Mike Rooney

programming and philosophy

I18N: Making Your Launchpad Projects Translatable (and a Call for Translations!)

Launchpad provides a wonderful translation service called Rosetta that allows multi-lingual users to translate your application to other languages. If you are a translator and want to help translate my project (only 75 strings with a fair bunch of them being quite short), skip to https://translations.launchpad.net/wxbanker to help me out! I will include you permanently in the credits and you will have helped me greatly!

Now, for developers or anyone else interested, I’m going to explain the basic process to go from an English-only application in Launchpad to something that can be easily translated by anyone. This will internationalize your project, and in a later post I’ll explain how to localize it; that is, once you have translations, how to integrate these into your project so users in other locales see the translated strings instead of English. My project is wxBanker (wxbanker.org), so I’ll be using that for reference.

  1. First, you’ll want to make all your user-visible strings translatable in your code. I used gettext (http://en.wikipedia.org/wiki/Gettext), and it is quite easy in Python. Basically, you wrap all strings you want to be translated in a gettext call, which is typically assigned to the underscore character to be easy to type and read. So “Hello, world!” will become _(“Hello, world!”). When your application is run, this call will then translate that string into the appropriate languange (once you have everything set up, which will be Part 2 of this post).

    Sometimes you may want to restructure or break up larger strings into smaller ones. If you have two strings “Sentence A. Sentence B.” and “Sentence A. Sentence C”, you may want to gettext those as _(“Sentence A.”)+_(“Sentence B.”) and _(“Sentence A.”)+_(“Sentence C.”), so that Sentence A only needs to be translated once. However, make sure to give enough context for translators. Basically, apply principles of resuable software design to your strings.

  2. If you try to run your application now, it probably won’t work as the underscore function won’t be defined. You’ll need to set the locale to the user’s default and install gettext. In Python this is:

    import locale
    locale.setlocale(locale.LC_ALL, ”) # use the environment default ” for ALL purposes
    import gettext
    gettext.install(“wxbanker”) # specify the translation namespace

    Now you should be able to run your application and everything should work normally in English; we haven’t broken anything! To simplify this set up, however, I like to put those above four lines in a separate file such as localization.py, and import that in any file which wraps strings using gettext, so I don’t have to duplicate those each time.

  3. Now you need to generate a translation template. This is fairly straightforward; simply run xgettext at the command line on all the files you used gettext in. For example: “xgettext file1.py file2.py file3.py”. This will generate a file called messages.po, which is your template. Rename this to messages.pot (the scheme Launchpad prefers) and we can proceed!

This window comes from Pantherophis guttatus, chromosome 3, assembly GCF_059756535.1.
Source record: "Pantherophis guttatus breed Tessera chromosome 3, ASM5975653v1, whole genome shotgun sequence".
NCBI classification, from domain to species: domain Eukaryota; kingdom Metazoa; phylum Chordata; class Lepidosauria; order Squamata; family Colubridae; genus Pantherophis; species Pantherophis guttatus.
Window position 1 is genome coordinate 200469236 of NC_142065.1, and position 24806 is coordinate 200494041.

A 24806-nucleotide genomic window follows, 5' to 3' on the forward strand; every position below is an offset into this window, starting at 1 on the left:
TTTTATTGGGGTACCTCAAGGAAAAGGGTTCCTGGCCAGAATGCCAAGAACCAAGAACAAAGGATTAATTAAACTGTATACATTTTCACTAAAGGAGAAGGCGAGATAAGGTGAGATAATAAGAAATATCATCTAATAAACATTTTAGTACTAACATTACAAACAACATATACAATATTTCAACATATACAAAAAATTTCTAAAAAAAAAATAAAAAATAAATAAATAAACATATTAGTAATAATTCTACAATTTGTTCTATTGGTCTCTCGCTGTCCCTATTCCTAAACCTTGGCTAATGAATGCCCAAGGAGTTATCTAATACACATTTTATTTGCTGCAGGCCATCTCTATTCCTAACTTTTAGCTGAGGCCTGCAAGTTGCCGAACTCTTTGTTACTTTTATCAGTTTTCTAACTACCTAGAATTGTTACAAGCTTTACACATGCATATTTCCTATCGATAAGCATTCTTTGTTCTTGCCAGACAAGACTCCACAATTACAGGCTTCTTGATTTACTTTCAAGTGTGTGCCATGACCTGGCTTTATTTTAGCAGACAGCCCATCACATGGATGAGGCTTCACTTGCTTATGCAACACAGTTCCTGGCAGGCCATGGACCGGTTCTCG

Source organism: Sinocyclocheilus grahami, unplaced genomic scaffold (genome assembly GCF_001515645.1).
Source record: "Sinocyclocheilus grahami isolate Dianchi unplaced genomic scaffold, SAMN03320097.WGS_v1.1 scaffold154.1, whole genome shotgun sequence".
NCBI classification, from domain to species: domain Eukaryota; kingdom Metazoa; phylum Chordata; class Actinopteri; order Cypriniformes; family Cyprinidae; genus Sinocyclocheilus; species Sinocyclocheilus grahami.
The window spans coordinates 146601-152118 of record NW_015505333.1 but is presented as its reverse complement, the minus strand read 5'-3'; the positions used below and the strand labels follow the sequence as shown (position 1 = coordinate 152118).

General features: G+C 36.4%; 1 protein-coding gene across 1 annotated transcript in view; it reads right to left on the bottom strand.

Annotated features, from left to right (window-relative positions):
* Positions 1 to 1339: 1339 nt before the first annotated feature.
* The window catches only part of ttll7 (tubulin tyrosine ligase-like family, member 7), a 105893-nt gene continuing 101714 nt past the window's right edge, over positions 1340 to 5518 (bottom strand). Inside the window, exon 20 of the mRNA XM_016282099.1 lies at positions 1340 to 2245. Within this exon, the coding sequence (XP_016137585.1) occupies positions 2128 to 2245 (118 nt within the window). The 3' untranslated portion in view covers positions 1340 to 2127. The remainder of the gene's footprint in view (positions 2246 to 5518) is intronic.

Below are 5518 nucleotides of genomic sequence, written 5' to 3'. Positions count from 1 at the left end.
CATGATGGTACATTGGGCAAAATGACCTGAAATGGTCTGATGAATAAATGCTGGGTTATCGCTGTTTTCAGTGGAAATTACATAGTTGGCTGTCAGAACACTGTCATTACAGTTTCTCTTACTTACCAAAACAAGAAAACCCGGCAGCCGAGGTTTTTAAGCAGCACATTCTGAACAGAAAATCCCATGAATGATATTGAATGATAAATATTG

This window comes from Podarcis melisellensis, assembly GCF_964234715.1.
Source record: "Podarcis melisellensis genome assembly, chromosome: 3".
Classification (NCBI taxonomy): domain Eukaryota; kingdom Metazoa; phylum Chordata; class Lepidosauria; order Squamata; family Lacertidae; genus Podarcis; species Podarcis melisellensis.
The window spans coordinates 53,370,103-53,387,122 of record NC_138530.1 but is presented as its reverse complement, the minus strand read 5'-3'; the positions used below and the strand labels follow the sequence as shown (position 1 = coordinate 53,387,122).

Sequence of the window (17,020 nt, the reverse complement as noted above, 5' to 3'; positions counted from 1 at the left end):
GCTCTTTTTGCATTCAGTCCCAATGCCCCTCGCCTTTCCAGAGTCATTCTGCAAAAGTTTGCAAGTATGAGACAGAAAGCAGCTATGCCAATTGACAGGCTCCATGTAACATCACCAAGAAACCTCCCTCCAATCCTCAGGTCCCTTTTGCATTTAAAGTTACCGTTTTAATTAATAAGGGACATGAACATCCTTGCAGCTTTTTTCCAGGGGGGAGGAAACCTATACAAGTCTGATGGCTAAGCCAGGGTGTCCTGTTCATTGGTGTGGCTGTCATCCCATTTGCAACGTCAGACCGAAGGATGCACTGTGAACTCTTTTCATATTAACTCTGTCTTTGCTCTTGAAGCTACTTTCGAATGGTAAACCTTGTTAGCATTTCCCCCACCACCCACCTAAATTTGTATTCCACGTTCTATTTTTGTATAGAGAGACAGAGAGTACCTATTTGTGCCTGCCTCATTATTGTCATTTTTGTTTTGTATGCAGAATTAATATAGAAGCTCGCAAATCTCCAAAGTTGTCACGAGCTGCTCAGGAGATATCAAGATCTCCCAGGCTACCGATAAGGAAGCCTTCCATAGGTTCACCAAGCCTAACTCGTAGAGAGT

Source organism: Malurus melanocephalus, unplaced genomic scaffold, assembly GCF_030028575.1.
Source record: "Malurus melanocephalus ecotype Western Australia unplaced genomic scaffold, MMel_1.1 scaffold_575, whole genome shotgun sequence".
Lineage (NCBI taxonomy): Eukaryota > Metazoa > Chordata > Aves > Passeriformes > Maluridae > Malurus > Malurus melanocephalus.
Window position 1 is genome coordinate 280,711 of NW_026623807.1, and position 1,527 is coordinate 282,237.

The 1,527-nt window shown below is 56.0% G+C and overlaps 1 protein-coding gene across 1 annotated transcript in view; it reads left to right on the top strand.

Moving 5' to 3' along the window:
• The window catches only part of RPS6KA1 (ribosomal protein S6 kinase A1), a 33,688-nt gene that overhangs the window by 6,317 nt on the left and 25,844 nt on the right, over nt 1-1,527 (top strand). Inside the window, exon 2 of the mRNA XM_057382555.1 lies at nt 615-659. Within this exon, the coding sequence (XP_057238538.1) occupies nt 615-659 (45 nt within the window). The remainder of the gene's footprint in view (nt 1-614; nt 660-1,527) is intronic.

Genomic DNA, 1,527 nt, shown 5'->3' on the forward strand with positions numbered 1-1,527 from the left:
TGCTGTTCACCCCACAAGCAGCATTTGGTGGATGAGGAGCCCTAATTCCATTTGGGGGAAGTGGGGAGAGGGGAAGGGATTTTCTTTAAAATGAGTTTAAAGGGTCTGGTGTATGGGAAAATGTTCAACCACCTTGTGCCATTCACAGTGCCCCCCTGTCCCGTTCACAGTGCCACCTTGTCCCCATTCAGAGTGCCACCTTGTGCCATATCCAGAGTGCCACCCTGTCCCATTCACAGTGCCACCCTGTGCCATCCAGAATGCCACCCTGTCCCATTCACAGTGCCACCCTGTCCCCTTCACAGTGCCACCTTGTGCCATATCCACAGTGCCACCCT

4. Now we’ll set up Launchpad. Edit your projects details (in my case: https://launchpad.net/wxbanker/+edit) and check the box that says “Translations for this project are done in Launchpad”, scroll to the bottom, and click “Change”.

  5. Click the Translations tab of your project in Launchpad and upload the .pot file you generated in step #3. If this is your first time doing so, it will need to be reviewed by a human, and will take perhaps a day to get approved, at which point you will receive an email letting you know it has been and you are good to go.

  6. Your project can now be translated! Visit your Translations page again (such as https://translations.launchpad.net/wxbanker) to see the status. You won’t see anything exciting if there aren’t any translations yet and you aren’t configured for more than English (click Select Languages in the lower right to change this), but otherwise you will see an option to translate the project for each language other than English that you know, and the status of the translation.
If you have been meaning to internationalize your project, give it a shot now! Also, please let me know if I have missed or botched any steps. We’ll go through putting the (hopefully) resulting translations into your project in my next post!


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How should I handle glade files?
Thanks so much diegoj, your translation is really great! The goal of the next release of wxBanker (0.4) is localization, both strings and currencies. So users in other locales should see strings (assuming I receive translations for them) and currencies in the expected way.

In case the locale currency isn’t desired there will be a way to select the desired currency from a pre-populated list of popular ones, which will then affect all accounts. I probably won’t implement per-account currencies until a future version, although I can figure out a clean and intuitive way to implement managing this in the UI I may.
I have translated wxBanker to Spanish. I hope translation is enough Spanihs-neutral.

One question, has wxBanker any way to change transactions currency? As I’m from Spain I don’t use US$, I use €. The same occurs to other europeans, and the british people.

See you!
Meh, is Rosetta still stupid about not sending translations upstream *FIRST*?
Thanks a lot! I had -no- idea how to make translation templates, and only vaguely had an idea about the rest. I’m planning on making an app I’m working on translatable with LP. However, it’s written in C. :) Are there any extra steps I need to take? Obviously the code in step 2 will be changed, but I don’t know to what. Thanks.